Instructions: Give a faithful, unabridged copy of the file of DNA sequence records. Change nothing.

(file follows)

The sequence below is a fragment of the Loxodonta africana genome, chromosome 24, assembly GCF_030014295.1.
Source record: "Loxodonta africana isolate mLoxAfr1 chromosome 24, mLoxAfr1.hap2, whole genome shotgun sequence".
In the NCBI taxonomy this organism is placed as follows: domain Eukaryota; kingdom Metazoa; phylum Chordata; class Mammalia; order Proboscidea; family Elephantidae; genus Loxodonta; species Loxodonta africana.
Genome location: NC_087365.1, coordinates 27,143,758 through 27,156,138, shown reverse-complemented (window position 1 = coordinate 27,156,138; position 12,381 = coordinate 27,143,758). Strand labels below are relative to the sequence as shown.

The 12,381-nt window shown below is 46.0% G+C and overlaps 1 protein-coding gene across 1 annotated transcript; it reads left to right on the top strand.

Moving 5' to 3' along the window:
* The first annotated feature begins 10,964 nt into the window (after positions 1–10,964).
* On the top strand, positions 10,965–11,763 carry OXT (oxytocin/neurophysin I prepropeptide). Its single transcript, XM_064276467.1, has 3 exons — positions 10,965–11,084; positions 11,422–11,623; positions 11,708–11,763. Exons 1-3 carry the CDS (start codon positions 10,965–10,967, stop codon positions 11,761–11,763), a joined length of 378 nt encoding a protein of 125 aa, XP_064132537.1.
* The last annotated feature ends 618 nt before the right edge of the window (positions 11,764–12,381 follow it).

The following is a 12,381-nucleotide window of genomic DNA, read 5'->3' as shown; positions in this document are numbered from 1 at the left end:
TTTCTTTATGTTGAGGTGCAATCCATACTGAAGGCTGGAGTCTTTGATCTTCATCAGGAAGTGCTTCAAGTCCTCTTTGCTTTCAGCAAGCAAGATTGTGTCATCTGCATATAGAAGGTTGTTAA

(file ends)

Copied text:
The sequence below is a fragment of the Loxodonta africana genome, chromosome 24, assembly GCF_030014295.1.
Source record: "Loxodonta africana isolate mLoxAfr1 chromosome 24, mLoxAfr1.hap2, whole genome shotgun sequence".
In the NCBI taxonomy this organism is placed as follows: domain Eukaryota; kingdom Metazoa; phylum Chordata; class Mammalia; order Proboscidea; family Elephantidae; genus Loxodonta; species Loxodonta africana.
Genome location: NC_087365.1, coordinates 27,143,758 through 27,156,138, shown reverse-complemented (window position 1 = coordinate 27,156,138; position 12,381 = coordinate 27,143,758). Strand labels below are relative to the sequence as shown.

The 12,381-nt window shown below is 46.0% G+C and overlaps 1 protein-coding gene across 1 annotated transcript; it reads left to right on the top strand.

Moving 5' to 3' along the window:
* The first annotated feature begins 10,964 nt into the window (after positions 1–10,964).
* On the top strand, positions 10,965–11,763 carry OXT (oxytocin/neurophysin I prepropeptide). Its single transcript, XM_064276467.1, has 3 exons — positions 10,965–11,084; positions 11,422–11,623; positions 11,708–11,763. Exons 1-3 carry the CDS (start codon positions 10,965–10,967, stop codon positions 11,761–11,763), a joined length of 378 nt encoding a protein of 125 aa, XP_064132537.1.
* The last annotated feature ends 618 nt before the right edge of the window (positions 11,764–12,381 follow it).

The following is a 12,381-nucleotide window of genomic DNA, read 5'->3' as shown; positions in this document are numbered from 1 at the left end:
TTTCTTTATGTTGAGGTGCAATCCATACTGAAGGCTGGAGTCTTTGATCTTCATCAGGAAGTGCTTCAAGTCCTCTTTGCTTTCAGCAAGCAAGATTGTGTCATCTGCATATAGAAGGTTGTTAA